I just happened upon a brochure for this wonderland called Cobbold Gorge when checking into a caravan park one day. How lucky were we to discover this place as it’s totally amazing. I did some more research (as I tend to do a lot) and discovered there is a campground there but the road in is about 85kms from Georgetown (route map) of which the majority is pretty rough dirt. We then decided to camp in Georgetown and leave the van behind and take a day trip. Once on that dirt road we agreed that our Bailey caravan was not “off-road” enough to have taken the journey – good choice!
The gorge is located on the 1284-square-kilometre Robin Hood Cattle station, so named because it adjoined the Sherwood mining lease, has been in the Terry family since 1964. The gorge was discovered by Simon Terry and in 1995 Simon and his new wife Gaye, who together had recently taken on Howlong Station, an area of Robin Hood that includes what is now known as Cobbold Gorge, decided to open a small bush camp so people could visit. It is now a multi award winning tourist destination and we were so glad to visit it.
Cobbold Gorge Boat Trip
The first leg of the Gorge Tour is done in a long skinny aluminum boats, seating 14 people and powered at each end by an electric motor – that’s because the boats cannot turn around in the skinny gorge for the return trip.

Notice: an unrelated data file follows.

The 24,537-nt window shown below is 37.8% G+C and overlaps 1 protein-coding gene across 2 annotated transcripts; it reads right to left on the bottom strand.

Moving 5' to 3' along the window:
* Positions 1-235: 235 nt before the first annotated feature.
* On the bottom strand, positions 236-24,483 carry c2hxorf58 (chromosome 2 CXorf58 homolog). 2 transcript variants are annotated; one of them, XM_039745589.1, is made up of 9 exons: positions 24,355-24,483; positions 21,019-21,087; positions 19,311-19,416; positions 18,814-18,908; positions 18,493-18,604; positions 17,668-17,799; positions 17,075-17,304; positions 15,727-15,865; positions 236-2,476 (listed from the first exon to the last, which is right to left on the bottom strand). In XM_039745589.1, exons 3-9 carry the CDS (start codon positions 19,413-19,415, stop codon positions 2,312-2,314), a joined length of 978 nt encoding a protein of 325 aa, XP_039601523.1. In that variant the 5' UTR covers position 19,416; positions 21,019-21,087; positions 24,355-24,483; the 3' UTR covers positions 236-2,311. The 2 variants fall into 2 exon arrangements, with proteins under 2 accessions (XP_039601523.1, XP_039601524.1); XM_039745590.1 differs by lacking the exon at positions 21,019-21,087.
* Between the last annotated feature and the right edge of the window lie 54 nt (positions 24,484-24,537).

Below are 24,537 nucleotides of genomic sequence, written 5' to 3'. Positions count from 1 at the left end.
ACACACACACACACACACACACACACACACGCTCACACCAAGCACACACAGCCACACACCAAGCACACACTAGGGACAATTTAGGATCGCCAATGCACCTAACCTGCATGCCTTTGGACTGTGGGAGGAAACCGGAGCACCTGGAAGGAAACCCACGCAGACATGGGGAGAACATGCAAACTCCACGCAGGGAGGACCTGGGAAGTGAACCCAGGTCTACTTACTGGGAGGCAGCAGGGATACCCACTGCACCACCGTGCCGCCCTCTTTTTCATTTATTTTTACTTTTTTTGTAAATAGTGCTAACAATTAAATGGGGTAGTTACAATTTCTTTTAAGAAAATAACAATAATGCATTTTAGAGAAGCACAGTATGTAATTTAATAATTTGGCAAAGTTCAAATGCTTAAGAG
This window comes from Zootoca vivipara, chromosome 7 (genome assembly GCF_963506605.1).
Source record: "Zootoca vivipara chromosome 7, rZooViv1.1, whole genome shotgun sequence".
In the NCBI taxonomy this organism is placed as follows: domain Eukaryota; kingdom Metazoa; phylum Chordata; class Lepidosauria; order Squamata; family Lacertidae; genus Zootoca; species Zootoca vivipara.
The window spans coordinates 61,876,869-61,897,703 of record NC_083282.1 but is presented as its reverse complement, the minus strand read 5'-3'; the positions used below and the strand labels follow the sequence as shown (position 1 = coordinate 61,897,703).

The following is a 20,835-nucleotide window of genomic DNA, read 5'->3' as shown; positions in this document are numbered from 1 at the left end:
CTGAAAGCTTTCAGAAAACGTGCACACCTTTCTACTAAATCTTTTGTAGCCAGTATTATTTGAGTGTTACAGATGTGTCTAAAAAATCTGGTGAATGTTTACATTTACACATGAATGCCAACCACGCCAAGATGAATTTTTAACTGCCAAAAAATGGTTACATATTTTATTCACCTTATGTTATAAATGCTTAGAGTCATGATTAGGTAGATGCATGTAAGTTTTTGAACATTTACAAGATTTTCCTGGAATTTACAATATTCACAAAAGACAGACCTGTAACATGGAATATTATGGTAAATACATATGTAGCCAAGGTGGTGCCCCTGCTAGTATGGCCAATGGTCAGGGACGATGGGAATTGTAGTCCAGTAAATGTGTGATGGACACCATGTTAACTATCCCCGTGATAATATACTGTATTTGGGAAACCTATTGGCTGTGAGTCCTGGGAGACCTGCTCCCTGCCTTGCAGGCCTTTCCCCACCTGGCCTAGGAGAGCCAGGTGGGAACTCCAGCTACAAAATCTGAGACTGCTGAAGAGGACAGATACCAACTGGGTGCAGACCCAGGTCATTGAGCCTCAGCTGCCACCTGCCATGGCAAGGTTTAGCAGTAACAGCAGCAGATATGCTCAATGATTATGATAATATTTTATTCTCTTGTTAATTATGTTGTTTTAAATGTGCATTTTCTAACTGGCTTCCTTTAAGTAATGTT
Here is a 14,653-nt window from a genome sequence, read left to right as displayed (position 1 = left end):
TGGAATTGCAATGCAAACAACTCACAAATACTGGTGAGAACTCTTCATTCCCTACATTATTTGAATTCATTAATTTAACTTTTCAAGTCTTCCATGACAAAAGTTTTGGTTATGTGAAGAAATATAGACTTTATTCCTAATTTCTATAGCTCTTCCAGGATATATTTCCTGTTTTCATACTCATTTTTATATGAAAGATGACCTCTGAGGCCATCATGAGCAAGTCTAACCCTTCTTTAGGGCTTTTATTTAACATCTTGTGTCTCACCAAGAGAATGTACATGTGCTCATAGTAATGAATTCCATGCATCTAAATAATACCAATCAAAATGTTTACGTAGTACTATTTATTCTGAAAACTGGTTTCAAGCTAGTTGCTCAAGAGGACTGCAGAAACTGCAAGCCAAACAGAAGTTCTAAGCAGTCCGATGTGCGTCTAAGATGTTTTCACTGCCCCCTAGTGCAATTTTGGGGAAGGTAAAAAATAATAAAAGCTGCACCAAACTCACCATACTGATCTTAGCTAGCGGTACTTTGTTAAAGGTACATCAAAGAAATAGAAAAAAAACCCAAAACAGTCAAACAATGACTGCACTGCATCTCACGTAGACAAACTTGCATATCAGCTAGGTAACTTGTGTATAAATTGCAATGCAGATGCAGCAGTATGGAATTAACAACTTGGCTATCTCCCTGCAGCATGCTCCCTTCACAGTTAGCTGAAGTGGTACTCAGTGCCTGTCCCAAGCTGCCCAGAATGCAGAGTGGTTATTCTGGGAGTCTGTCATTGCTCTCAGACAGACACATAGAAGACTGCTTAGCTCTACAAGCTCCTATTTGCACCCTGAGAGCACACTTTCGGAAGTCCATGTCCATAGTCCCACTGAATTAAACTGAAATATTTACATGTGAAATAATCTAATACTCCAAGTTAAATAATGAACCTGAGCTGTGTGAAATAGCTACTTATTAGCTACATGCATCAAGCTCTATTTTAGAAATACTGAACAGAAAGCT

It is so quiet as we seemed to float through the gorge for about an hour; spotting 3 freshwater crocs and these magical St George spiders who build their webs in such a way the archer fish cannot shoot them down with their spouts of water.
The gorge narrows so much in parts that the people in the boat can virtually spread their arms and touch both sides at once. This is truly a magnificent place.
Cobbold Gorge Walk
Another part of the tour is to walk over the gorge on the recently constructed glass bridge.
We thought that was going to be all but we were totally surprised by the talk provided by our guide, Kev who told us about the environment we were in. There were Gillie Gillie berries which, if eaten, would kill a person in no time at all, with no remedy. Then the various bushes you could use to clean your hands or poison the water to catch fish – all indigenous types of things the bush has to offer.
To complete this part of the tour we donned our protective foot covers and strolled out onto the 11 metre wide glass bridge. Opened in October 2019 it is Australia’s first glass bridge (read the news article). Wow – totally awesome! Especially when the next tour’s boat sailed through right underneath our feet.
- What did we think? – If you are ever anywhere near Cobbold Gorge, do yourself a favour and take the trip out. Stay in Georgetown if you don’t have an off-road caravan or even book one of the cabins in the Gorge Village for the night.
- Was it value for money? – absolutely – $108 per head
- Would we return? – no – a once off visit but you should go
- Overall Score – 12/10 😁
- How do you book a tour? – via their website